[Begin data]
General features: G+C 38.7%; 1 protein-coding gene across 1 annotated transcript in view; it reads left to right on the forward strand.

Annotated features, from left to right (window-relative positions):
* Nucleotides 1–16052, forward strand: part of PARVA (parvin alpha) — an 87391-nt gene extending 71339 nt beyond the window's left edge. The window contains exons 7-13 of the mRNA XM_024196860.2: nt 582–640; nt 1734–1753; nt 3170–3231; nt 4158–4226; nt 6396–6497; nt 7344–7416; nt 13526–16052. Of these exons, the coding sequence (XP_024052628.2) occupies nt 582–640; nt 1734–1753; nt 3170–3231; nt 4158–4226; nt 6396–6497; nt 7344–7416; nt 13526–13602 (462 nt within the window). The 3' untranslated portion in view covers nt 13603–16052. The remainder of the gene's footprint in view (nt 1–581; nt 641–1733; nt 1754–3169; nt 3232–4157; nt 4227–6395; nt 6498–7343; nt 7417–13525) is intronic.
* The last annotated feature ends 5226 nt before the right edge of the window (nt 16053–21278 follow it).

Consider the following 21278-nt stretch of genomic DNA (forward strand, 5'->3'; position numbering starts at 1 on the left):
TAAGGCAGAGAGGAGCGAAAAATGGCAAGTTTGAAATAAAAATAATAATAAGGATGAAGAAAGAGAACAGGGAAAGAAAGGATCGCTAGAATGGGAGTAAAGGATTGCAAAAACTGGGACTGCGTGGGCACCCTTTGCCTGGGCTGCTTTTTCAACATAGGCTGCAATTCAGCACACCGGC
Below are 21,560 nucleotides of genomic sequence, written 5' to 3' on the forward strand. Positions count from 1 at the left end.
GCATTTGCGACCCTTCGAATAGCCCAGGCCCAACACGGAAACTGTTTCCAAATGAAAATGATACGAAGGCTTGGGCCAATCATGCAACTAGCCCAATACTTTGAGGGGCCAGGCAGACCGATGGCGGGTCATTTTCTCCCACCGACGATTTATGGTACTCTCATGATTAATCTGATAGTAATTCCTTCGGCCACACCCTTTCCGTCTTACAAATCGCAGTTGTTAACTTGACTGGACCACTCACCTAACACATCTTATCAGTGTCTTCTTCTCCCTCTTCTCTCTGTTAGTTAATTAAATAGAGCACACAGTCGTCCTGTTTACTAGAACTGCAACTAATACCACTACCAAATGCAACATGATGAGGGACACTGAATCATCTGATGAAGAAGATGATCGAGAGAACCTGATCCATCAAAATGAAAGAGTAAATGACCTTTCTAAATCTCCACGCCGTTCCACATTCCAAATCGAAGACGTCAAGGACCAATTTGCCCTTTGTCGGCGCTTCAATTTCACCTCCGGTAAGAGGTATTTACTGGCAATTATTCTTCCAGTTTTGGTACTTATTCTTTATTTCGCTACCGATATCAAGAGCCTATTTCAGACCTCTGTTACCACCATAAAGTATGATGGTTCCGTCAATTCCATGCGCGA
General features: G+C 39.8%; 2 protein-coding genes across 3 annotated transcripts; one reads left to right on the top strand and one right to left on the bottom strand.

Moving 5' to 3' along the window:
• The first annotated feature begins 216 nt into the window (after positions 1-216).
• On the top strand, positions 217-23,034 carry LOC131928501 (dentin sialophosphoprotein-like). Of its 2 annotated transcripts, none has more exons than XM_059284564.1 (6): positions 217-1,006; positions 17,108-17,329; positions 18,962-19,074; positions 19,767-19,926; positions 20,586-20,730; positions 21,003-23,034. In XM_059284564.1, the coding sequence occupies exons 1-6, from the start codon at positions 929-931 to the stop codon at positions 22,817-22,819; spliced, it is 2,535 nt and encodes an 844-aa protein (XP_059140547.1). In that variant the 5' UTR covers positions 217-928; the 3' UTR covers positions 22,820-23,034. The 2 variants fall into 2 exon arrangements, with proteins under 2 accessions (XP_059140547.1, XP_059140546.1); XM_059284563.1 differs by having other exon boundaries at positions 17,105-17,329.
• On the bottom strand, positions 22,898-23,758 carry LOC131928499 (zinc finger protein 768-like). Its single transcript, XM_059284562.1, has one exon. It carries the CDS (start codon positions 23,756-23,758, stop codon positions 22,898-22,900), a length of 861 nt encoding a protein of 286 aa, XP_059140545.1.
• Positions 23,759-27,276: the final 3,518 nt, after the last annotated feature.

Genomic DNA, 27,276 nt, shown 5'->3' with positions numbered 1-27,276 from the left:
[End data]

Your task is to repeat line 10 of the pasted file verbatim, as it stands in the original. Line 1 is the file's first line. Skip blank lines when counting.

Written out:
Moving 5' to 3' along the window: